CLEVELAND - A program at the U.S. Postal Service in Cleveland hits the century mark in ensuring children have a happy holiday.
Dell Young wears something red to work every day between Thanksgiving and Christmas. After all, she is Mrs. Claus.
"Most kids are just really elated that they got a letter from Santa Claus," said Young, who works as a complaints and inquiry clerk at Cleveland's main post office. On Wednesday, Young sported a red scarf.
In addition to dealing with the perturbed postal customer, Young is happily the woman behind those Santa letters. For the past 20 years, she's received, read and responded to kids' letters from the post office's northern Ohio district addressed to Santa.
Young is part of the U.S. Postal Service's Operation Santa program, now celebrating its 100th year. Postal employees nationwide respond to Santa letters as if they were St. Nick. It also matches letters from needy children and families with anonymous donors willing to adopt those notes and fulfill holiday wishes.
"Some of the letters that come through tickle us, some of them make us a little somber. But it's a nice feeling knowing you're reaching out to kids you'll never interact with," said LaVanda Fondren, manager of consumer affairs and claims at Cleveland's main post office and one of Young's "elves."
Young's "Mrs. Claus" role has become so demanding in recent years that she now has a team of five colleagues at Cleveland's post office who assist with Operation Santa. Thousands pour in each year with some arriving as early as June.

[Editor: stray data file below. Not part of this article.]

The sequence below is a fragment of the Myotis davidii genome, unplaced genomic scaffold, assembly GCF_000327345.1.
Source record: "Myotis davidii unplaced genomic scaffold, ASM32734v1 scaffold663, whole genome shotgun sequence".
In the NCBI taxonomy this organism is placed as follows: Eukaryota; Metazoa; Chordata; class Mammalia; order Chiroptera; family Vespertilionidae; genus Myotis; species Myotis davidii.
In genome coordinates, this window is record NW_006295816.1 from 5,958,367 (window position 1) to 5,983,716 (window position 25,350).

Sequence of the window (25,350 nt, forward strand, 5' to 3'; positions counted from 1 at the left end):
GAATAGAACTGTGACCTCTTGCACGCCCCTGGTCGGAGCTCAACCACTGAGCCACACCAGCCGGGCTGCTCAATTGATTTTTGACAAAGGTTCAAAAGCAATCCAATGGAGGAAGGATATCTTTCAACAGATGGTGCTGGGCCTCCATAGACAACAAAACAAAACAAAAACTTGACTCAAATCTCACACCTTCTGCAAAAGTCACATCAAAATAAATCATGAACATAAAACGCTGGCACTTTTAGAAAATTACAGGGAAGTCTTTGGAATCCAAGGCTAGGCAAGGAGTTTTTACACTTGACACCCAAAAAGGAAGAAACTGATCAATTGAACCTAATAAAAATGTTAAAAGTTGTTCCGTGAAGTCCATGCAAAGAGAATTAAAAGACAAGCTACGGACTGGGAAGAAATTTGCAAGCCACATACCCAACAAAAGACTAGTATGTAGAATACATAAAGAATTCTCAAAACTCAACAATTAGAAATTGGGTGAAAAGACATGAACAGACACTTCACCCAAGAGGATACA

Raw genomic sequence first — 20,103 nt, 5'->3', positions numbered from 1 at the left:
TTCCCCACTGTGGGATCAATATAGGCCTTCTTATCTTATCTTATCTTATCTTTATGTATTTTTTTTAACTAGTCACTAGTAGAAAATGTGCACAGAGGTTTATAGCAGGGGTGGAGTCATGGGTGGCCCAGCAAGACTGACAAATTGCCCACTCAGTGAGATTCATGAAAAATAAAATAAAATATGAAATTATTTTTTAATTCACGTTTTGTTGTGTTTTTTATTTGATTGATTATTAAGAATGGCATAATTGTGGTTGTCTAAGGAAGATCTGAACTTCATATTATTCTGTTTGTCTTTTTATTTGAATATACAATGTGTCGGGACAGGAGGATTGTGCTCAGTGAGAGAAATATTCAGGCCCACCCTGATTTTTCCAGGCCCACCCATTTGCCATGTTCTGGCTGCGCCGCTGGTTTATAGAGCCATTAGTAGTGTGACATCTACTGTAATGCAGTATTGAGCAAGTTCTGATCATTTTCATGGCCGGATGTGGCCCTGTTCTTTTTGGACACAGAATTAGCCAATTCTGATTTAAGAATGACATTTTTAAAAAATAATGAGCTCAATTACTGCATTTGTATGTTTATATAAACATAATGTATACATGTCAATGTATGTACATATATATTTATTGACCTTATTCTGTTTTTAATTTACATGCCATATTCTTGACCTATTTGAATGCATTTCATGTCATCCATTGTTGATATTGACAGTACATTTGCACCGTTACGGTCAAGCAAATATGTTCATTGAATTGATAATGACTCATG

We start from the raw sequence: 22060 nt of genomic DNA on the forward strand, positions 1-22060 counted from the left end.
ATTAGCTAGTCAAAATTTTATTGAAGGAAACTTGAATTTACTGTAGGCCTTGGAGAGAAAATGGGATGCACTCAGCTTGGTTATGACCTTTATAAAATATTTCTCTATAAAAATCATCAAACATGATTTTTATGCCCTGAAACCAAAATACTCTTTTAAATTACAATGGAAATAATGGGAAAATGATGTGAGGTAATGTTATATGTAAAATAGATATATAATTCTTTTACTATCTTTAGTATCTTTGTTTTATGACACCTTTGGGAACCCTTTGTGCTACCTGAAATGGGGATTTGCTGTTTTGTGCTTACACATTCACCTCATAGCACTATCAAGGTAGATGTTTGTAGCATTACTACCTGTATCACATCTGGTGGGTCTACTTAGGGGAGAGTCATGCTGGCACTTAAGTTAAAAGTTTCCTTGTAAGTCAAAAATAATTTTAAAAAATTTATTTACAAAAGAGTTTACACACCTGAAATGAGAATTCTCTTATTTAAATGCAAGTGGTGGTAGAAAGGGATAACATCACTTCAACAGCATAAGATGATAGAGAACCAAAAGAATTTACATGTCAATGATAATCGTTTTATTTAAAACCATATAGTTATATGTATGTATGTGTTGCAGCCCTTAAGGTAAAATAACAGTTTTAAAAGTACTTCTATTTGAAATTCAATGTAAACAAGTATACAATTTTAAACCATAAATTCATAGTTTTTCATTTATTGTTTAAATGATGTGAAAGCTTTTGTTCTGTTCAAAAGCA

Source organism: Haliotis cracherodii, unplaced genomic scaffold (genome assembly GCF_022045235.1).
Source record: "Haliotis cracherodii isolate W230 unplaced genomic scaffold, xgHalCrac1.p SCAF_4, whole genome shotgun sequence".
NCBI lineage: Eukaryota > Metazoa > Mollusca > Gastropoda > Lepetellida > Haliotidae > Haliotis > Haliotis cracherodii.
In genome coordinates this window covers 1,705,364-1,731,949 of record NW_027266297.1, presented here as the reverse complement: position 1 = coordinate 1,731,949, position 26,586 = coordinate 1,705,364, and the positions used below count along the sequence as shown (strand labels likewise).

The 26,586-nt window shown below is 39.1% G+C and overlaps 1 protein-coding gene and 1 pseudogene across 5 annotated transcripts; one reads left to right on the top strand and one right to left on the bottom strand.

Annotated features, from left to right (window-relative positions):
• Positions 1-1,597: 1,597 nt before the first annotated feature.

Some notes are heartwarming. Others are heartbreaking.
"Children have written that my brother died or my sister died. They make you really sad," said Young, who added that a bad economy has been evident in Santa letters over the years.
"Kids are getting more thoughtful," she said.
Young and her team respond to each letter with a return address with a generic printed letter from "Santa." This year, they're prepping for a hectic holiday season.
"I think we have more [letters] than what we did last year at this time," said Fondren.
Despite the dismal financial state of the postal service, employees said "Operation Santa" is still going strong.
For the past 60 years, Operation Santa gives the public the opportunity to pick up to five children's letters and purchase a present on their wish lists to St. Nick. Postal employees said any personal information on the letters is redacted and donors remain anonymous and pay for postage. The post office wraps the gifts.
"I know the children love it," said Fondren.
For more information on the USPS Operation Santa program or to become a donor, please call 216-443-4431.